1 in 6 Londoners identify themselves as visible minorities, census shows
Demographer says integrating newcomers will be 'a crucial test' for London's future growth
London is becoming increasingly diverse, according to newly released numbers from the 2016 census, which show one in six people in the city consider themselves a visible minority.
The data was among a trove of demographic information from the 2016 census released by Statistics Canada on Wednesday, which painted a picture of a country increasingly populated by citizens who were born outside its borders.
In London, one in five people in the city are foreign-born, according to the 2016 census, with another one in six saying they self-identify as a visible minority.
The data is a reflection of the changing face of a city, one that's becoming increasingly diverse as immigrants flee calamity or seek new economic opportunities in London, according to Michael Haan, a sociology professor and demographer at Western University.
"What's new about this more recent flow is a steady growth in the visible minority population...The real test for the city now is going to be the extent to which they can integrate people who do not look like themselves," he said.
"I think this is a crucial test...Because it's going to determine whether or not we can continue to grow."
As a proportion of the population, people who consider themselves a visible minority are one of the fastest growing segments of the city.
In the past five years, the number of people who identify themselves as a visible minority in the city has grown by three per cent. That's more than 78,000 people according to the 2016 census, compared to just more than 61,000 in the 2011 census.
Nicolas Hermina, 37, from Colombia
Why he came to London: "It's a great city to start," he said. "Not too small, not too big, it has great parks and now that I have kids I find that it's very easy for the kids, to go from one point to another one and it's still very safe and family-oriented."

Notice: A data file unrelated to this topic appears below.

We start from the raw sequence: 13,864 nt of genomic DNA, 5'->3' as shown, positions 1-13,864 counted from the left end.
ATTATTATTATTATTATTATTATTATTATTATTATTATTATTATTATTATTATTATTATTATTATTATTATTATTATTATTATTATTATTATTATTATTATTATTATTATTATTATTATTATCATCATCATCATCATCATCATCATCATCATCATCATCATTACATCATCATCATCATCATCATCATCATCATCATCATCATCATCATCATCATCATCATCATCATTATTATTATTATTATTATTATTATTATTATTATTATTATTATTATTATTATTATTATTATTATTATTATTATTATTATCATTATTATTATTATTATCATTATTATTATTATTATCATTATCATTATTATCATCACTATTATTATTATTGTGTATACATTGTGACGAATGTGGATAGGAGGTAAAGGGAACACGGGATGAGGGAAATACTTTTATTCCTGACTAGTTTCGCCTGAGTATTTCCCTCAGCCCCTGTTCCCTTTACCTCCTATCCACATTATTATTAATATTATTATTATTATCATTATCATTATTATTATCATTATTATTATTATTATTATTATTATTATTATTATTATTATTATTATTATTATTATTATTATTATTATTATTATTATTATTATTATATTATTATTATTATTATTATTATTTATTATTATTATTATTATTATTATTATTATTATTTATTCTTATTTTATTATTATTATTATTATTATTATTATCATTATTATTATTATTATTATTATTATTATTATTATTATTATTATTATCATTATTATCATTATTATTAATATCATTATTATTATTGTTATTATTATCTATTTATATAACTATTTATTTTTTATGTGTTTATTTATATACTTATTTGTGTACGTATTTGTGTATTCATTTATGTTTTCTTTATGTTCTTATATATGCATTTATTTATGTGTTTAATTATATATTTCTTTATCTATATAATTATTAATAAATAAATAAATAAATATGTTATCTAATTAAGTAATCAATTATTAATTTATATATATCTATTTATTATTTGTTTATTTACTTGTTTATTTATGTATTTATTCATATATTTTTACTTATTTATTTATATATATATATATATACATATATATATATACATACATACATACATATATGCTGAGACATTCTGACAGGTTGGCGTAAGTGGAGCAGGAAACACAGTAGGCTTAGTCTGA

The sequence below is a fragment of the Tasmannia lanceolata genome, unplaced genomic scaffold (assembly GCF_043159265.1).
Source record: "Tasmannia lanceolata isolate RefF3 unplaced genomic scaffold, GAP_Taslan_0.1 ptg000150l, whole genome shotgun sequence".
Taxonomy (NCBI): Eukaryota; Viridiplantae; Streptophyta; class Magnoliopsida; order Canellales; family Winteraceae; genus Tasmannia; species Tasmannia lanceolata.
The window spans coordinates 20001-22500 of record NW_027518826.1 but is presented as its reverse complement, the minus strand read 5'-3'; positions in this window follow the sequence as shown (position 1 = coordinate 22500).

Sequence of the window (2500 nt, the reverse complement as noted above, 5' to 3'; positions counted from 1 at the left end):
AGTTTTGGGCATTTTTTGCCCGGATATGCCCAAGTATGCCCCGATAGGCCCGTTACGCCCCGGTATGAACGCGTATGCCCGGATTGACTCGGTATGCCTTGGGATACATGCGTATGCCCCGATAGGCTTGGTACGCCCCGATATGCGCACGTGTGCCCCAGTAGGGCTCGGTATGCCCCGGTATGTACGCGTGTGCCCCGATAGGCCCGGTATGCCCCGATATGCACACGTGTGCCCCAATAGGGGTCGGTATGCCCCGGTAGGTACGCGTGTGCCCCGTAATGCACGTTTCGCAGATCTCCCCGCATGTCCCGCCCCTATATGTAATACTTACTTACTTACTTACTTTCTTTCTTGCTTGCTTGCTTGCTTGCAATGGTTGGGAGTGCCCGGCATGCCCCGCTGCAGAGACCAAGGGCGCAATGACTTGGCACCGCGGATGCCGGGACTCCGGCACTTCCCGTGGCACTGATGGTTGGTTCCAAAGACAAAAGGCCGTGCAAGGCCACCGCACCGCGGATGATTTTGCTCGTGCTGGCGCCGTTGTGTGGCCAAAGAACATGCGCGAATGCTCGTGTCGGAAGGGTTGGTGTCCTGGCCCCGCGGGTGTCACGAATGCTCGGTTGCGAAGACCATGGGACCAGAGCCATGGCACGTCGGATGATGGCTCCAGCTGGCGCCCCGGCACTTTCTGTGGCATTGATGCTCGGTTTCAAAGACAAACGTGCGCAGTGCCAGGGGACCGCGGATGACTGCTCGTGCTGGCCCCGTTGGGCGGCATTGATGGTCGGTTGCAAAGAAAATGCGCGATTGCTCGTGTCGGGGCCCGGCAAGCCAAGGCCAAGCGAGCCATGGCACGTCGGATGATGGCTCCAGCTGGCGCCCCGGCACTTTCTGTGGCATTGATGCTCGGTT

His favourite thing about the city: "I think something great about London is Sunfest," he said. "You get people from every single culture dancing and happy in one spot."
How London can improve the immigrant experience: "Jobs," he said. "I think for some people it's hard to find jobs and I think it's hard for Canadians to accept immigration when there's not enough jobs for everyone."
Tong Niu, 21, from China
Why she came to London: "I've been in London for three years," she said. "I came to study at Western University."
Her favourite thing about the city: "The view is really beautiful," she said. "I really like the parks here and the people are really nice here."
How London can improve the immigrant experience: "More cultural exchange," she said, noting the community should take an interest in more foreign students. "Put them together, teach some really Canadian things and know more about Canada."
Omar Khoudeida, 38, from Iraq
Why he came to London: "I went to Winnipeg [where] I stayed for a year. The weather was super cold and also I had friends in London."
His favourite thing about the city: "This city is not too big, it's quiet, it's the perfect place to raise a family."
How London can improve the immigrant experience: "Canada is a great country," he said. "I think we should accept people the way they are. People came here as immigrants, but they came here to integrate. They didn't come to steal anyone's job, or land, or house, they came here for safety and I think we should give them a chance. Listen to them, they all have stories."